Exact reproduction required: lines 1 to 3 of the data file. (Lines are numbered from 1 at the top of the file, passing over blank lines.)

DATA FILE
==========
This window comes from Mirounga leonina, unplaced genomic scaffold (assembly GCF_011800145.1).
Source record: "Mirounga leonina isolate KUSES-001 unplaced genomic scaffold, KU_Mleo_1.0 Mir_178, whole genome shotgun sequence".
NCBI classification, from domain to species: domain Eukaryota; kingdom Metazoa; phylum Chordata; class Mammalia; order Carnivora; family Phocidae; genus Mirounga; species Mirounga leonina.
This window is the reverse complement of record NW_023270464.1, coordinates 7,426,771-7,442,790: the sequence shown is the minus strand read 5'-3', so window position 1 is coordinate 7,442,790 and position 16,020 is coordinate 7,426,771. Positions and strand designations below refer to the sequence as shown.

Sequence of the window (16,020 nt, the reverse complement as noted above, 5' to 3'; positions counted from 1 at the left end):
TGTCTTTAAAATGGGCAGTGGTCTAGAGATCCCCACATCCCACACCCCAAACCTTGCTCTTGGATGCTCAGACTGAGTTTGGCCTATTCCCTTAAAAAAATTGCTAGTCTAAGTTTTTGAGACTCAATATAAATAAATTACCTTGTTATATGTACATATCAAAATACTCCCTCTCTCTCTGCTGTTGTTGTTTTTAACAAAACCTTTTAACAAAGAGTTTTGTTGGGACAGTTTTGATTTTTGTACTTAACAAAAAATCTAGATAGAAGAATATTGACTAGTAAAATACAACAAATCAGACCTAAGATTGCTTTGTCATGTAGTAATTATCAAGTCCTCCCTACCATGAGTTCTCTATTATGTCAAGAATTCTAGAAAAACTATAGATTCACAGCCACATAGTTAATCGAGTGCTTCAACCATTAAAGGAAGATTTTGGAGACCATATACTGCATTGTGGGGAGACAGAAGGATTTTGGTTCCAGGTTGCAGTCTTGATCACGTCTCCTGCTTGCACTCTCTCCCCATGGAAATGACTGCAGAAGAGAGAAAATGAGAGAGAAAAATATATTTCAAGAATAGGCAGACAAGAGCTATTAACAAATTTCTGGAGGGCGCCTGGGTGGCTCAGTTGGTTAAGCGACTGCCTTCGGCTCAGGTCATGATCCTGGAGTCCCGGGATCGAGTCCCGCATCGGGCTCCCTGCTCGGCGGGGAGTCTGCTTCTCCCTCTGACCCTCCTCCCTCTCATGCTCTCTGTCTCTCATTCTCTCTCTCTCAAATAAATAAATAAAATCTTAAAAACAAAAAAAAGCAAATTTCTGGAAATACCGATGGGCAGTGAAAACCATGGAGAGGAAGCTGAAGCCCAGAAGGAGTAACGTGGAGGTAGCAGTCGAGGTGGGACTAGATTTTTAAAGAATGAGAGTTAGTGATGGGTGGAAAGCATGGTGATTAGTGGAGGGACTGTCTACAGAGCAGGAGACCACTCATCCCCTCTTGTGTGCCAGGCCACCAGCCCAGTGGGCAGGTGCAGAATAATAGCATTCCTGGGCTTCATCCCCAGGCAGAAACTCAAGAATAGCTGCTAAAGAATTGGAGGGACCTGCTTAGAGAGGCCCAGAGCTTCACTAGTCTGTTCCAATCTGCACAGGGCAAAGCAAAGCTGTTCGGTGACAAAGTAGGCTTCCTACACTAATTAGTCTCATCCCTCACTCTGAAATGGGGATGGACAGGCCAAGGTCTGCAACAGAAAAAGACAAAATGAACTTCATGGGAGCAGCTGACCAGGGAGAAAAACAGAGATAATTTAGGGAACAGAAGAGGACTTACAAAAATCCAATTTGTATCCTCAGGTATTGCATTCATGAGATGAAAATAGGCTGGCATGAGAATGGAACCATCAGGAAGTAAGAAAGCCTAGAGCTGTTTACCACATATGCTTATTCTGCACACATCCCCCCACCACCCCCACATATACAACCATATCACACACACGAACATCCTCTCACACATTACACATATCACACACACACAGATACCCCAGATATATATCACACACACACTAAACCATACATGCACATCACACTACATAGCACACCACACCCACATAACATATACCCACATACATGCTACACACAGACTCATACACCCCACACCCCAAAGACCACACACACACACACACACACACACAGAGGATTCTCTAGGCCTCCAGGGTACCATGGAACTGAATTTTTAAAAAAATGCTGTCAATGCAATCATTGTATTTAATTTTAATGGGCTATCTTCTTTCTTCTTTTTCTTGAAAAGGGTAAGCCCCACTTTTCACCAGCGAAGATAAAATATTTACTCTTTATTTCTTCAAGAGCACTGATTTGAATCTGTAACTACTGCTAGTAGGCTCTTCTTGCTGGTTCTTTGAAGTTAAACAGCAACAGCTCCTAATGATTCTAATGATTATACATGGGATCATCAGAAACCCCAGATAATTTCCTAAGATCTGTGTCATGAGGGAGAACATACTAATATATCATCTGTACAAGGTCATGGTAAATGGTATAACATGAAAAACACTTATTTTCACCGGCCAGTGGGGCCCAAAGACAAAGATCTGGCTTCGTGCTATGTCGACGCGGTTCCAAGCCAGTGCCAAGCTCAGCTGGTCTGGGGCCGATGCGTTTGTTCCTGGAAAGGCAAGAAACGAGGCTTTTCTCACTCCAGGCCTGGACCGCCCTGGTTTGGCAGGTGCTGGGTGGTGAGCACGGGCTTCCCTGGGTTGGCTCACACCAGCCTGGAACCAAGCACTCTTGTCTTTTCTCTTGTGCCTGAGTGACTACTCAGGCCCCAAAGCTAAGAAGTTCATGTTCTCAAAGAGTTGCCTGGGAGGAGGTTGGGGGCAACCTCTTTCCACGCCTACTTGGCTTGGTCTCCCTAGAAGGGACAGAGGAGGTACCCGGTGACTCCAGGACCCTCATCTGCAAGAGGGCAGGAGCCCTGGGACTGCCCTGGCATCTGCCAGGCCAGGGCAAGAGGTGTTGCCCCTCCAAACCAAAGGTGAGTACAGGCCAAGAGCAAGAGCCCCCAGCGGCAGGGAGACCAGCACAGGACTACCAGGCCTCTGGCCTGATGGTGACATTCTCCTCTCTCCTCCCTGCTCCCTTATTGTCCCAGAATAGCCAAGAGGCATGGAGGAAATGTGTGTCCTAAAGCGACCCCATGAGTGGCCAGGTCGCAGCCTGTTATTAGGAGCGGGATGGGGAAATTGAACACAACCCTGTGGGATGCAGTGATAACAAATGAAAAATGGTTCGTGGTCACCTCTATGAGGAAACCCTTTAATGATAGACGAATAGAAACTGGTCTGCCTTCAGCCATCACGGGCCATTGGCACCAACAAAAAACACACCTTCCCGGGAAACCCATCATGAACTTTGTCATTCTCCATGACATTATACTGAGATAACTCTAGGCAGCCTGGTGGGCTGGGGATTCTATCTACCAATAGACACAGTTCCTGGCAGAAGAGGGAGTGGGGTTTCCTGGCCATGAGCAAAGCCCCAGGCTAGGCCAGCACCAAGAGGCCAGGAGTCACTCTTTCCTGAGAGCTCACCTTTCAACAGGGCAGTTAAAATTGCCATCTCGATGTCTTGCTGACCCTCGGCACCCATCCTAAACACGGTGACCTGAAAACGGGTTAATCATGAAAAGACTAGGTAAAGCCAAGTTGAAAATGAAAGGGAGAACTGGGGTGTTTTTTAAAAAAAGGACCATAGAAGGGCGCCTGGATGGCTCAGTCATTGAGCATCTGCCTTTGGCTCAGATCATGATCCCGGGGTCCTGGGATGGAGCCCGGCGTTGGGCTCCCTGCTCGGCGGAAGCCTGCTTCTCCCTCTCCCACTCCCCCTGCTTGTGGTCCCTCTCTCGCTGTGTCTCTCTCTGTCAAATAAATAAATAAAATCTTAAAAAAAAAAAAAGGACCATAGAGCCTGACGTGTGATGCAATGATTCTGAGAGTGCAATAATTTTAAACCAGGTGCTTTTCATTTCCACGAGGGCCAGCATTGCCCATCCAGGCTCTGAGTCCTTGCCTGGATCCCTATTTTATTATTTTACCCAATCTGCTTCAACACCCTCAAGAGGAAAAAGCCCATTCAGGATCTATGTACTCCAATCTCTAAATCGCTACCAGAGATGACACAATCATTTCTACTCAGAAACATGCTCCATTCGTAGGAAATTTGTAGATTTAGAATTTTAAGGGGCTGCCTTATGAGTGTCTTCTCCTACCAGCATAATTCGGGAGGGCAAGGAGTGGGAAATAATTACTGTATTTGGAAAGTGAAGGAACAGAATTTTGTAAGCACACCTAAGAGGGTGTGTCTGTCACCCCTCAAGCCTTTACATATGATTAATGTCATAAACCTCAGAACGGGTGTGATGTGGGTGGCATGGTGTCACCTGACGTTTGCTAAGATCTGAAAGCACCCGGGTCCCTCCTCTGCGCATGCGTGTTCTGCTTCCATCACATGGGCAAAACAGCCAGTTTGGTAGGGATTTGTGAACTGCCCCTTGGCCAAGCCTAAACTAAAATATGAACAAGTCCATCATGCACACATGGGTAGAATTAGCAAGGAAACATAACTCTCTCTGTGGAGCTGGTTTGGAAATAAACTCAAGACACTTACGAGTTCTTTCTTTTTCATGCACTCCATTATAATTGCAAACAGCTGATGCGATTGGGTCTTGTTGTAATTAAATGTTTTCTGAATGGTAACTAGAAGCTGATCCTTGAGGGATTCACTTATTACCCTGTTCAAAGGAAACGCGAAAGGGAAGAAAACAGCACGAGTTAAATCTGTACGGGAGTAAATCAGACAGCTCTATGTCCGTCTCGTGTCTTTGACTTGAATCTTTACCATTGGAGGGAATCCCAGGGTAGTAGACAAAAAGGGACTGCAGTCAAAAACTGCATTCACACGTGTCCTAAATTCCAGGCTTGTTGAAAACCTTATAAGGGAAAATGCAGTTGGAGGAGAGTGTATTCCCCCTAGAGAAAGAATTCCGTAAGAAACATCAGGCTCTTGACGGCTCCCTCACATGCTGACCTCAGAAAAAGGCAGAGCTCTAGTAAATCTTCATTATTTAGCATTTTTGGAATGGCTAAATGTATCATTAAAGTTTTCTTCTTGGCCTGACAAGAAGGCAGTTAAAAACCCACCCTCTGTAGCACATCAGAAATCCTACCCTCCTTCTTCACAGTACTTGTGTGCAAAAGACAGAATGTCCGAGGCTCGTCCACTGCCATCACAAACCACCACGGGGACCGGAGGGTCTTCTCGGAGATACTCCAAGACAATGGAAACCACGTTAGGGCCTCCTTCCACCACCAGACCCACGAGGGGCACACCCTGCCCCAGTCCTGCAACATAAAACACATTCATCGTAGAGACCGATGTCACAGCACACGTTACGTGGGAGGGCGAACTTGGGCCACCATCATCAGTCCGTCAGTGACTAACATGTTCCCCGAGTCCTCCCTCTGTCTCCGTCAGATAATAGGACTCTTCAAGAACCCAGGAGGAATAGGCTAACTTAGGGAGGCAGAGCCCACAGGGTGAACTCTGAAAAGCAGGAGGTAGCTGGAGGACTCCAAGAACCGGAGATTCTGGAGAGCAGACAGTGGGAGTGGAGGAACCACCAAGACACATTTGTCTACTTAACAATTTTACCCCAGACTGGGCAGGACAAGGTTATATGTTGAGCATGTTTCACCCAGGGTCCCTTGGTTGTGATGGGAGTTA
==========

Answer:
This window comes from Mirounga leonina, unplaced genomic scaffold (assembly GCF_011800145.1).
Source record: "Mirounga leonina isolate KUSES-001 unplaced genomic scaffold, KU_Mleo_1.0 Mir_178, whole genome shotgun sequence".
NCBI classification, from domain to species: domain Eukaryota; kingdom Metazoa; phylum Chordata; class Mammalia; order Carnivora; family Phocidae; genus Mirounga; species Mirounga leonina.